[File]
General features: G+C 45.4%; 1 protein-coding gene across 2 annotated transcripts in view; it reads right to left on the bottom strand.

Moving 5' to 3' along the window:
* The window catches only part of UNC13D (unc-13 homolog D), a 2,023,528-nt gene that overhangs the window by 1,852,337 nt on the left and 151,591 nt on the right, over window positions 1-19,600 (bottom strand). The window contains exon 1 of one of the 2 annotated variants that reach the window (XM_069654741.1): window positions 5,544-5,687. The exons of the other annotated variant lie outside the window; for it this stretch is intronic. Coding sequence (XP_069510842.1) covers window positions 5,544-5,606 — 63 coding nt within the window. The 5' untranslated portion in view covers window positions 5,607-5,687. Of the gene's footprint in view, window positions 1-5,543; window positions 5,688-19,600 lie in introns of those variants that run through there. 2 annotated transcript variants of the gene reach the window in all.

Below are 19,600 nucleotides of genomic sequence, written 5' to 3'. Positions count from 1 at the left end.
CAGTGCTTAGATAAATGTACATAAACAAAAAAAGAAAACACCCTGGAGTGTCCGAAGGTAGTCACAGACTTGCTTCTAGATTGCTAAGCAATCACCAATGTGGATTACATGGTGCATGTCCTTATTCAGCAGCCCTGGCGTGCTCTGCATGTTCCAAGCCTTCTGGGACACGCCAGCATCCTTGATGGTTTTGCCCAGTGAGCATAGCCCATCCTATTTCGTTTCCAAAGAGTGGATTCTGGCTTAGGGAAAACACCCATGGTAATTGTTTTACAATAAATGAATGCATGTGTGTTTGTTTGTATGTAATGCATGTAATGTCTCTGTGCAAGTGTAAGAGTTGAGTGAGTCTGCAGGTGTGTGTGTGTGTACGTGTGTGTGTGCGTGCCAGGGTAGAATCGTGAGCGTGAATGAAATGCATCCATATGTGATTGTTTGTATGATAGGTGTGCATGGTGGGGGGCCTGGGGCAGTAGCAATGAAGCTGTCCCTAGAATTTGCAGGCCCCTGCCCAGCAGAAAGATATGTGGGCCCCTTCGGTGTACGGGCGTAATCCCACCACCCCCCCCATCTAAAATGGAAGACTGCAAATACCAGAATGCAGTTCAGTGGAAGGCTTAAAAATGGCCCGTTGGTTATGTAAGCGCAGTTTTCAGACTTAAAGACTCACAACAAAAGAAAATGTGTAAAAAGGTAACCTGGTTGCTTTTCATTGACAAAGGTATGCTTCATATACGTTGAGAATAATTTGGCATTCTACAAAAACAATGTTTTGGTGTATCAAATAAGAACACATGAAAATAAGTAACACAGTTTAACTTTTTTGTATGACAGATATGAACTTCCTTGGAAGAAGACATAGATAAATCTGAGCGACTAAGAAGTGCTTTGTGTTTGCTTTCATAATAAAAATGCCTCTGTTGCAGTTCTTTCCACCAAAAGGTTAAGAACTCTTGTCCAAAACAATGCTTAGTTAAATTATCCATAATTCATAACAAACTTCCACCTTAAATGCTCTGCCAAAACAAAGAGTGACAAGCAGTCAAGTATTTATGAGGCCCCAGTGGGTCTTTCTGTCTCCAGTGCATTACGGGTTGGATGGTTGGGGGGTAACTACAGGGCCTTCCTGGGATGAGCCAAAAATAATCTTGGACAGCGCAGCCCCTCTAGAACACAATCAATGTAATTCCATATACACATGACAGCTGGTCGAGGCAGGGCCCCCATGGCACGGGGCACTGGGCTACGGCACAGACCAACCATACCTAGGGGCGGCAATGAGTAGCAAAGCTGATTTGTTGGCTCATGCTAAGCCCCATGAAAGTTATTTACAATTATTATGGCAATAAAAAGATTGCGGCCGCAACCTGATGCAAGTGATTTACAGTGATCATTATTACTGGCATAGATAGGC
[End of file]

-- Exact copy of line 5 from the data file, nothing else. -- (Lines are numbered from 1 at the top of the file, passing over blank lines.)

CAGTGCTTAGATAAATGTACATAAACAAAAAAAGAAAACACCCTGGAGTGTCCGAAGGTAGTCACAGACTTGCTTCTAGATTGCTAAGCAATCACCAATGTGGATTACATGGTGCATGTCCTTATTCAGCAGCCCTGGCGTGCTCTGCATGTTCCAAGCCTTCTGGGACACGCCAGCATCCTTGATGGTTTTGCCCAGTGAGCATAGCCCATCCTATTTCGTTTCCAAAGAGTGGATTCTGGCTTAGGGAAAACACCCATGGTAATTGTTTTACAATAAATGAATGCATGTGTGTTTGTTTGTATGTAATGCATGTAATGTCTCTGTGCAAGTGTAAGAGTTGAGTGAGTCTGCAGGTGTGTGTGTGTGTACGTGTGTGTGTGCGTGCCAGGGTAGAATCGTGAGCGTGAATGAAATGCATCCATATGTGATTGTTTGTATGATAGGTGTGCATGGTGGGGGGCCTGGGGCAGTAGCAATGAAGCTGTCCCTAGAATTTGCAGGCCCCTGCCCAGCAGAAAGATATGTGGGCCCCTTCGGTGTACGGGCGTAATCCCACCACCCCCCCCATCTAAAATGGAAGACTGCAAATACCAGAATGCAGTTCAGTGGAAGGCTTAAAAATGGCCCGTTGGTTATGTAAGCGCAGTTTTCAGACTTAAAGACTCACAACAAAAGAAAATGTGTAAAAAGGTAACCTGGTTGCTTTTCATTGACAAAGGTATGCTTCATATACGTTGAGAATAATTTGGCATTCTACAAAAACAATGTTTTGGTGTATCAAATAAGAACACATGAAAATAAGTAACACAGTTTAACTTTTTTGTATGACAGATATGAACTTCCTTGGAAGAAGACATAGATAAATCTGAGCGACTAAGAAGTGCTTTGTGTTTGCTTTCATAATAAAAATGCCTCTGTTGCAGTTCTTTCCACCAAAAGGTTAAGAACTCTTGTCCAAAACAATGCTTAGTTAAATTATCCATAATTCATAACAAACTTCCACCTTAAATGCTCTGCCAAAACAAAGAGTGACAAGCAGTCAAGTATTTATGAGGCCCCAGTGGGTCTTTCTGTCTCCAGTGCATTACGGGTTGGATGGTTGGGGGGTAACTACAGGGCCTTCCTGGGATGAGCCAAAAATAATCTTGGACAGCGCAGCCCCTCTAGAACACAATCAATGTAATTCCATATACACATGACAGCTGGTCGAGGCAGGGCCCCCATGGCACGGGGCACTGGGCTACGGCACAGACCAACCATACCTAGGGGCGGCAATGAGTAGCAAAGCTGATTTGTTGGCTCATGCTAAGCCCCATGAAAGTTATTTACAATTATTATGGCAATAAAAAGATTGCGGCCGCAACCTGATGCAAGTGATTTACAGTGATCATTATTACTGGCATAGATAGGC